Wednesday, 19 October 2016
On 17th October, HWG member and successful novelist, Glyn Harper, generously shared everything he has gleaned from both his writing experience and his own reading in a workshop entitled 'Planning Your Way Through a Novel'. We romped through stories and their elements, protagonists, premise, goals, conflict, tension, stakes, twists, character arcs, themes and viewpoints. We looked into place and setting and how to analyse characters and depict their emotions as they confront all the obstacles and setbacks thrown at them at every turn by the dedicated author, who is intent on putting them through an Act I Crisis, an Act II Revelation, a Mid-Point Reversal, an Act III Disaster and the final Climax until the reader is rewarded with a Satisfying Ending. It was a thorough and entertaining talk, and we all left feeling inspired to have a go ourselves.
Friday, 7 October 2016
It was like taking a roller-coaster ride in a time machine on 3rd October, when members read out their entries for the group's last competition of the year: non-fictional historical writing. There were vivid childhood memories: of finding a bayonet at the end of World War I and the sweet sin of licking jam out of tarts during the 1953 coronation celebrations. There was an array of colourful ancestors: a camp conscientious objector who did time in Wormwood Scrubs, a star cricketer with an unusual name and a débutante who made a life-changing secret liaison with an African prince. There were portraits of two fascinating and feisty women: Mary 'Slasher' Richardson, the suffragette who sliced the Rokeby Venus, and Bluebell Klean, who stopped 'chasing musical dreams to chase fish'. Places also came under scrutiny: the history of Church in the Wood, founded in 1090 by a priest who wanted a church hidden from the devil, and the Bexhill celebrations of 1917, when the band played on and elegance was everywhere. On a darker note, we also learned about the 1948 Warlingham Murder, when a shotgun rang out from 76, Harrow Gardens, and the so called madness of Victorian women. It was a very entertaining evening, and judge, Alan Judd, has his work cut out.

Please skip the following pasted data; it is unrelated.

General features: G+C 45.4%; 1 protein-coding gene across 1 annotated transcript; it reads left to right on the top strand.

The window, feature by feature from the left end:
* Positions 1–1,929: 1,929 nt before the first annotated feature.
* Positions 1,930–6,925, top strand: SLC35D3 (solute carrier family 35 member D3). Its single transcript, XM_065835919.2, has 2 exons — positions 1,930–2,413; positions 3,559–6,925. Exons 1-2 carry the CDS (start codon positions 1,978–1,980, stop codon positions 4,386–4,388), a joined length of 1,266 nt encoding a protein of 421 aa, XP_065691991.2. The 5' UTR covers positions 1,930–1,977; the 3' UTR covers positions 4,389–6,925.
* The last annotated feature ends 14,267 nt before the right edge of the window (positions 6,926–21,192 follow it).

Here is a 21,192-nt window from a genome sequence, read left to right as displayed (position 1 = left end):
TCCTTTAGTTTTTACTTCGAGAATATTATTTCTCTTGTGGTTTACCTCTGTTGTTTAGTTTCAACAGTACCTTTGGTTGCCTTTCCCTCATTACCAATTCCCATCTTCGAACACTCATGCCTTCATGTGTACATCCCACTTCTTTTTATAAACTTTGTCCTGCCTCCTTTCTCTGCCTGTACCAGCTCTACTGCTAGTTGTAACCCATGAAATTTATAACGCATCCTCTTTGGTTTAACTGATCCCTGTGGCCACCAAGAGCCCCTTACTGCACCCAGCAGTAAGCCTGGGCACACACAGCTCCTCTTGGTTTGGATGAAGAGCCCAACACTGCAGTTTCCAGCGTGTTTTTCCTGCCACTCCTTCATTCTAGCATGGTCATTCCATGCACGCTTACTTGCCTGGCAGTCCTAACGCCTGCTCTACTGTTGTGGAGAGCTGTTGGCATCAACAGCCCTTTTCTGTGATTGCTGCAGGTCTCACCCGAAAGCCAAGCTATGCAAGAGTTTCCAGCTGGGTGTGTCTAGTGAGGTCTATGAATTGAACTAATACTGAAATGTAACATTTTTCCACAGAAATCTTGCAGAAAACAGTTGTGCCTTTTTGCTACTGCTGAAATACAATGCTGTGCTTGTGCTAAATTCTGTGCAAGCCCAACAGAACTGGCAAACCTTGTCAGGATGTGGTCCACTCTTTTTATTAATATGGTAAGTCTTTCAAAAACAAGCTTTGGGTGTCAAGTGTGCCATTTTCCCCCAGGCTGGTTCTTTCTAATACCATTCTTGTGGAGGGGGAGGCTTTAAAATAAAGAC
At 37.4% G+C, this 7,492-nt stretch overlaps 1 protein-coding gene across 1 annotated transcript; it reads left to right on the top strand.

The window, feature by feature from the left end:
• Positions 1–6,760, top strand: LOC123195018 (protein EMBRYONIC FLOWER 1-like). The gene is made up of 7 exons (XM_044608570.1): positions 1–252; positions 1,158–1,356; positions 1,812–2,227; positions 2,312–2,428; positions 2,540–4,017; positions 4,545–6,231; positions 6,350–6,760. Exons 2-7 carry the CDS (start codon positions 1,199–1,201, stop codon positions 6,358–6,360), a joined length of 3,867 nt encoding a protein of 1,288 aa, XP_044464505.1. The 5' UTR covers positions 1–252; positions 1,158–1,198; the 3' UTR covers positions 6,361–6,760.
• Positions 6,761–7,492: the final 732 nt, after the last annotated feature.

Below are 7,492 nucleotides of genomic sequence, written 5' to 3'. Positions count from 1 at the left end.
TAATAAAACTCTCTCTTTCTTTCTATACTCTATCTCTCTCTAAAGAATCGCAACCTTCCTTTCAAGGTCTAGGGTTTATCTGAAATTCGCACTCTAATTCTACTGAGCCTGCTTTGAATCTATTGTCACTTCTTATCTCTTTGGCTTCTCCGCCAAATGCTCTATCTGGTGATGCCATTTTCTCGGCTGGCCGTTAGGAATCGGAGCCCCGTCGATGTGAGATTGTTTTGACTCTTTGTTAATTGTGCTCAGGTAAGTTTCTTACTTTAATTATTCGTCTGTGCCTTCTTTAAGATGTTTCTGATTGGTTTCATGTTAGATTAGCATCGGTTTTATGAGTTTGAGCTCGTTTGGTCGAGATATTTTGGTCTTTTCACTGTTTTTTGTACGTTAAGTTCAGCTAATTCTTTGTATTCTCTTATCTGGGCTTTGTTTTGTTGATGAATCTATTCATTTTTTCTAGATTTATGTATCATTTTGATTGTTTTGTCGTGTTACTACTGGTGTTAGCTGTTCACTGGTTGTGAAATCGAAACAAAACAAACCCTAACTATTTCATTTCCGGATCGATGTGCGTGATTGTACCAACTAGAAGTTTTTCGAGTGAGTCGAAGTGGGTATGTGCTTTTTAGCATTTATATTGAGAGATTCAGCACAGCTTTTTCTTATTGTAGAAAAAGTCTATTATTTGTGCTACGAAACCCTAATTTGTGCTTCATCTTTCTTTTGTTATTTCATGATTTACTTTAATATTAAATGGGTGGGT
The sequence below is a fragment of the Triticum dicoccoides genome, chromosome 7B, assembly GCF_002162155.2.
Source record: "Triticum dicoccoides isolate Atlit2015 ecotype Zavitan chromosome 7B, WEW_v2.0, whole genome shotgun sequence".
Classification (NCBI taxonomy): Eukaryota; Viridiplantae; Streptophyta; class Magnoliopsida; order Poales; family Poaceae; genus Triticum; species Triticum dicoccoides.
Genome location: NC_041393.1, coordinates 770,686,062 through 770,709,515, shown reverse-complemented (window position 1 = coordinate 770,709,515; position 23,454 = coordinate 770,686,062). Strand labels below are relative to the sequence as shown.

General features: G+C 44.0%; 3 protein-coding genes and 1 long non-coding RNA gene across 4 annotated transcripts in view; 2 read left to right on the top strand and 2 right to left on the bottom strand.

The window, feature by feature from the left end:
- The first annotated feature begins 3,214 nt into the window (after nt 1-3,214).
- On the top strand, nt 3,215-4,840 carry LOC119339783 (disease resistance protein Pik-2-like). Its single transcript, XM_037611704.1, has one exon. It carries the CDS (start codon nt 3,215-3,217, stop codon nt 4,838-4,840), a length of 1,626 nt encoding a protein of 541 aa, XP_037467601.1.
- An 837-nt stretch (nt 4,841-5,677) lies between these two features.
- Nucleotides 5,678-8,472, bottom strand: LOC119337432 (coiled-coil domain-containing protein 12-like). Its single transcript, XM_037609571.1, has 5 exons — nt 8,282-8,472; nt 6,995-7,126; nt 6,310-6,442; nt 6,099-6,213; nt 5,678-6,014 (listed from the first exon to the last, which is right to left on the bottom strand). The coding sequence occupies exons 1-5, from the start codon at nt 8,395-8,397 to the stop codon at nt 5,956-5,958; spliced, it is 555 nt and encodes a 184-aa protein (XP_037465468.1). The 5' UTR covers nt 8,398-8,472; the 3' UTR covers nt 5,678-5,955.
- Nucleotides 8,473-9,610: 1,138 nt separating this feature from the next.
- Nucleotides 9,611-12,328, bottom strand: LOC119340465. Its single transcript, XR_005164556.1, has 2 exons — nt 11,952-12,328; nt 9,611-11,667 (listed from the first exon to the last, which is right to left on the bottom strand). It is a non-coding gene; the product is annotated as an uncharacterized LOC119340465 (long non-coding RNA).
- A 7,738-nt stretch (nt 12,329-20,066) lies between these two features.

Tuesday, 20 September 2016
On 19th September, it was our annual planning meeting, at which members gather to suggest competitions, judges and activities for the following year before voting to finalise the programme. A small but enthusiastic group assembled to discuss what we all wanted to do. There was agreement and disagreement, but fortunately, it was always amicable. This was a particularly important meeting as 2017 sees us celebrate our platinum anniversary as Hastings Writers' Group was founded in 1947 and is one of the oldest in the country. Another item on the agenda was, therefore, the celebration anthology, Strandline 11; it was unanimously voted to have an anthology and to have it unthemed but 'drawing inspiration' from the platinum celebration year. Many of the members present immediately volunteered to be involved in the project as writers, editors and proof-readers. 2017 will be a very busy year for the group as honorary member, Rosemary Bartholomew, is also organising a children's anthology to raise money for three local children's charities. Stories and poems are invited from primary-aged children (5 to 11) who live in Hastings or St Leonards. For more information, please email firstname.lastname@example.org